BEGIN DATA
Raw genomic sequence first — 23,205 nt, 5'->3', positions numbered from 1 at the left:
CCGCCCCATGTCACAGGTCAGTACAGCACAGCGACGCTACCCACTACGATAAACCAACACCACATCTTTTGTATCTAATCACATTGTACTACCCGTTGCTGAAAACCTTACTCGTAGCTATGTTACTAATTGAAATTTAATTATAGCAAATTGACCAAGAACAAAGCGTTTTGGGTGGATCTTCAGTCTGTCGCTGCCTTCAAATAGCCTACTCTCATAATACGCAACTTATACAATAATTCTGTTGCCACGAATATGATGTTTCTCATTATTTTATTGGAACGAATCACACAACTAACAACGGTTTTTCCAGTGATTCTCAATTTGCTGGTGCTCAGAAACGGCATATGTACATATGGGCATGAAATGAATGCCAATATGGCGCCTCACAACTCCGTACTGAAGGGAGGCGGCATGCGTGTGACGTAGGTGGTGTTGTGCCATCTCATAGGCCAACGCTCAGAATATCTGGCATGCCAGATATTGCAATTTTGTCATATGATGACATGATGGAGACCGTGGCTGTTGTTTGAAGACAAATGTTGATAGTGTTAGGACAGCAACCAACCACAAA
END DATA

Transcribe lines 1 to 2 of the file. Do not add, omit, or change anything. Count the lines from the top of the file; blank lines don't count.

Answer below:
Raw genomic sequence first — 23,205 nt, 5'->3', positions numbered from 1 at the left:
CCGCCCCATGTCACAGGTCAGTACAGCACAGCGACGCTACCCACTACGATAAACCAACACCACATCTTTTGTATCTAATCACATTGTACTACCCGTTGCTGAAAACCTTACTCGTAGCTATGTTACTAATTGAAATTTAATTATAGCAAATTGACCAAGAACAAAGCGTTTTGGGTGGATCTTCAGTCTGTCGCTGCCTTCAAATAGCCTACTCTCATAATACGCAACTTATACAATAATTCTGTTGCCACGAATATGATGTTTCTCATTATTTTATTGGAACGAATCACACAACTAACAACGGTTTTTCCAGTGATTCTCAATTTGCTGGTGCTCAGAAACGGCATATGTACATATGGGCATGAAATGAATGCCAATATGGCGCCTCACAACTCCGTACTGAAGGGAGGCGGCATGCGTGTGACGTAGGTGGTGTTGTGCCATCTCATAGGCCAACGCTCAGAATATCTGGCATGCCAGATATTGCAATTTTGTCATATGATGACATGATGGAGACCGTGGCTGTTGTTTGAAGACAAATGTTGATAGTGTTAGGACAGCAACCAACCACAAA